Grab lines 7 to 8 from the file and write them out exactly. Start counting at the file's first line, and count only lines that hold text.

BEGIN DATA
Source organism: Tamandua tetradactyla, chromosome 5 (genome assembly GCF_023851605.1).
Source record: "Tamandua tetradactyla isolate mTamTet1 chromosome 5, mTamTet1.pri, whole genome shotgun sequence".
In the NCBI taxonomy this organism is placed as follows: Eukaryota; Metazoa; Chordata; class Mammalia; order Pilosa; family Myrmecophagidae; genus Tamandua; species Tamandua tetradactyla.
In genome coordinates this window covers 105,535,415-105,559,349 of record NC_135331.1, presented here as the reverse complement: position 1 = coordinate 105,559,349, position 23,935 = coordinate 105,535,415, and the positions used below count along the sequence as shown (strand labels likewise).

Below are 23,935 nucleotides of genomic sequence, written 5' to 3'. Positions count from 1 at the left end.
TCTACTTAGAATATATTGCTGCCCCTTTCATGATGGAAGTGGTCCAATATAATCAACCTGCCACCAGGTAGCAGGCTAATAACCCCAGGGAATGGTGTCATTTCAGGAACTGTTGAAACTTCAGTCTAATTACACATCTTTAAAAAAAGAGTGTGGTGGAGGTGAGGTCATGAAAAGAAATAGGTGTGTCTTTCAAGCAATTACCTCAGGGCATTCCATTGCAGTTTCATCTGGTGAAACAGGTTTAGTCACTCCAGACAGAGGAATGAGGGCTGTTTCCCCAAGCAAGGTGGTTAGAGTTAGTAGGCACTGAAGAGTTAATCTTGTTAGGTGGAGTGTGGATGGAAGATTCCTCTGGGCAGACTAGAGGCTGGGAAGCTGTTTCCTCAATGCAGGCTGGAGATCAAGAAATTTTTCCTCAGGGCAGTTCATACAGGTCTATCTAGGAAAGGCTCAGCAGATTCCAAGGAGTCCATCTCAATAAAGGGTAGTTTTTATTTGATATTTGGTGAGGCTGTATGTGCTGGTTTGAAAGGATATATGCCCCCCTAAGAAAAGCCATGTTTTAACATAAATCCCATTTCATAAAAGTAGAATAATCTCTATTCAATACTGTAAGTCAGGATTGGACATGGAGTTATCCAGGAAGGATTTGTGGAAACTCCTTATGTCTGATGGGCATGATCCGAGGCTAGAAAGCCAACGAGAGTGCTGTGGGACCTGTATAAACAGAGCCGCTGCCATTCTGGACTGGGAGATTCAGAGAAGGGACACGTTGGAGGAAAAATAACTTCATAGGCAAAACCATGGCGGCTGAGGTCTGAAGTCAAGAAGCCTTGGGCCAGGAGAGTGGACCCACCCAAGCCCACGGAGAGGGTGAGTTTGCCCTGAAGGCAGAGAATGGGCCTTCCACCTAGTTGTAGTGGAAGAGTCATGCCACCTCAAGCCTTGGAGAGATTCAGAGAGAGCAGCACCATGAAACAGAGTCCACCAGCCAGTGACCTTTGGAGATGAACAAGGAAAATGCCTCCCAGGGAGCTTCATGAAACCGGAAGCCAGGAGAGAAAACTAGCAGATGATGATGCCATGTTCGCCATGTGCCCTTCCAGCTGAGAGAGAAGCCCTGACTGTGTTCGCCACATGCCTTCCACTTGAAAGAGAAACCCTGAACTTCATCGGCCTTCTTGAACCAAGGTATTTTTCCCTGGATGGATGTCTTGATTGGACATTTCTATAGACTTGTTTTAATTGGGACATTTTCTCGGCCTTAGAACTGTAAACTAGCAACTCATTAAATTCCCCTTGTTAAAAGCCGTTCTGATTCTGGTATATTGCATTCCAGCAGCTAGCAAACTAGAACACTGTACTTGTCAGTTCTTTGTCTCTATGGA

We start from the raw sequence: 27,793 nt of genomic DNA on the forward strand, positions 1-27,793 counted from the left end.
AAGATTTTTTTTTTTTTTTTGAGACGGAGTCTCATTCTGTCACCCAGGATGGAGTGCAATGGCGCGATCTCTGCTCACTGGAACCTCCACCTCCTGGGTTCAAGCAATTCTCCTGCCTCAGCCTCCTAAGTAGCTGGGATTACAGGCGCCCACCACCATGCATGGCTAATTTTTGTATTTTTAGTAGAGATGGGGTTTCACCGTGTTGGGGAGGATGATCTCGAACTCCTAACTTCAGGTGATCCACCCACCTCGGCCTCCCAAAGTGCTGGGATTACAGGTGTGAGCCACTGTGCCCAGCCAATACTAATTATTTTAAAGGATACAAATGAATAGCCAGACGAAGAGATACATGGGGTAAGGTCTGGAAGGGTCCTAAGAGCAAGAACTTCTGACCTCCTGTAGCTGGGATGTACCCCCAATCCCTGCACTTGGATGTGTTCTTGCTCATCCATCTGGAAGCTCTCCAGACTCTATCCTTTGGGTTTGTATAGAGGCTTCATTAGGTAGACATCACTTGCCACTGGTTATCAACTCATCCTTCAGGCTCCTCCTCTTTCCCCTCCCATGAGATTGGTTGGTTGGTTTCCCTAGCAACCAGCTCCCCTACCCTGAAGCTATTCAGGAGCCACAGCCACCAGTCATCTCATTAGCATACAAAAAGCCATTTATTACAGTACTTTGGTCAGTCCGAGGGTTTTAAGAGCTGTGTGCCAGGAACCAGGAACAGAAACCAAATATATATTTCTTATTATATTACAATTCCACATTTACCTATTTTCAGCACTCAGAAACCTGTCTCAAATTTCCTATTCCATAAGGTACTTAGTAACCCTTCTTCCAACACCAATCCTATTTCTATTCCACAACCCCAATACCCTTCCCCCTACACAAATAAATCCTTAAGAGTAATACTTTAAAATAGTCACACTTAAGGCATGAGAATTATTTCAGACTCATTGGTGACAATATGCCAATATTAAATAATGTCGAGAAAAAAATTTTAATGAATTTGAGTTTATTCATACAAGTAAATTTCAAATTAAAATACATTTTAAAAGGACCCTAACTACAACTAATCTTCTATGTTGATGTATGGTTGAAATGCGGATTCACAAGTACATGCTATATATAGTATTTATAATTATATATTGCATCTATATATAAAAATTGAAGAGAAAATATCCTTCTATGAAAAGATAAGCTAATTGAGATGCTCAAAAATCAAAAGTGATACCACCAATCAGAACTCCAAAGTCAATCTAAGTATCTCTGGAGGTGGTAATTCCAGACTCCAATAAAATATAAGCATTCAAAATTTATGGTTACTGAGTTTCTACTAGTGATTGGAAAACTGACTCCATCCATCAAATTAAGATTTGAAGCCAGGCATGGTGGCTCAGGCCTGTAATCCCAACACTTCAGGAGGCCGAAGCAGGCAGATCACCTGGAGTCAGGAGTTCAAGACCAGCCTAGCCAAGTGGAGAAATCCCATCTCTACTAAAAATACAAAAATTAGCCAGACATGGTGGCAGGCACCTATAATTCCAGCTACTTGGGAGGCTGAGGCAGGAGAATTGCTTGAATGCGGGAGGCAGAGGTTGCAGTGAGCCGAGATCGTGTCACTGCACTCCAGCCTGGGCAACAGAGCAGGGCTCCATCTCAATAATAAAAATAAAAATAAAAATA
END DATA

We start from the raw sequence: 27,793 nt of genomic DNA on the forward strand, positions 1-27,793 counted from the left end.
AAGATTTTTTTTTTTTTTTTGAGACGGAGTCTCATTCTGTCACCCAGGATGGAGTGCAATGGCGCGATCTCTGCTCACTGGAACCTCCACCTCCTGGGTTCAAGCAATTCTCCTGCCTCAGCCTCCTAAGTAGCTGGGATTACAGGCGCCCACCACCATGCATGGCTAATTTTTGTATTTTTAGTAGAGATGGGGTTTCACCGTGTTGGGGAGGATGATCTCGAACTCCTAACTTCAGGTGATCCACCCACCTCGGCCTCCCAAAGTGCTGGGATTACAGGTGTGAGCCACTGTGCCCAGCCAATACTAATTATTTTAAAGGATACAAATGAATAGCCAGACGAAGAGATACATGGGGTAAGGTCTGGAAGGGTCCTAAGAGCAAGAACTTCTGACCTCCTGTAGCTGGGATGTACCCCCAATCCCTGCACTTGGATGTGTTCTTGCTCATCCATCTGGAAGCTCTCCAGACTCTATCCTTTGGGTTTGTATAGAGGCTTCATTAGGTAGACATCACTTGCCACTGGTTATCAACTCATCCTTCAGGCTCCTCCTCTTTCCCCTCCCATGAGATTGGTTGGTTGGTTTCCCTAGCAACCAGCTCCCCTACCCTGAAGCTATTCAGGAGCCACAGCCACCAGTCATCTCATTAGCATACAAAAAGCCATTTATTACAGTACTTTGGTCAGTCCGAGGGTTTTAAGAGCTGTGTGCCAGGAACCAGGAACAGAAACCAAATATATATTTCTTATTATATTACAATTCCACATTTACCTATTTTCAGCACTCAGAAACCTGTCTCAAATTTCCTATTCCATAAGGTACTTAGTAACCCTTCTTCCAACACCAATCCTATTTCTATTCCACAACCCCAATACCCTTCCCCCTACACAAATAAATCCTTAAGAGTAATACTTTAAAATAGTCACACTTAAGGCATGAGAATTATTTCAGACTCATTGGTGACAATATGCCAATATTAAATAATGTCGAGAAAAAAATTTTAATGAATTTGAGTTTATTCATACAAGTAAATTTCAAATTAAAATACATTTTAAAAGGACCCTAACTACAACTAATCTTCTATGTTGATGTATGGTTGAAATGCGGATTCACAAGTACATGCTATATATAGTATTTATAATTATATATTGCATCTATATATAAAAATTGAAGAGAAAATATCCTTCTATGAAAAGATAAGCTAATTGAGATGCTCAAAAATCAAAAGTGATACCACCAATCAGAACTCCAAAGTCAATCTAAGTATCTCTGGAGGTGGTAATTCCAGACTCCAATAAAATATAAGCATTCAAAATTTATGGTTACTGAGTTTCTACTAGTGATTGGAAAACTGACTCCATCCATCAAATTAAGATTTGAAGCCAGGCATGGTGGCTCAGGCCTGTAATCCCAACACTTCAGGAGGCCGAAGCAGGCAGATCACCTGGAGTCAGGAGTTCAAGACCAGCCTAGCCAAGTGGAGAAATCCCATCTCTACTAAAAATACAAAAATTAGCCAGACATGGTGGCAGGCACCTATAATTCCAGCTACTTGGGAGGCTGAGGCAGGAGAATTGCTTGAATGCGGGAGGCAGAGGTTGCAGTGAGCCGAGATCGTGTCACTGCACTCCAGCCTGGGCAACAGAGCAGGGCTCCATCTCAATAATAAAAATAAAAATAAAAATA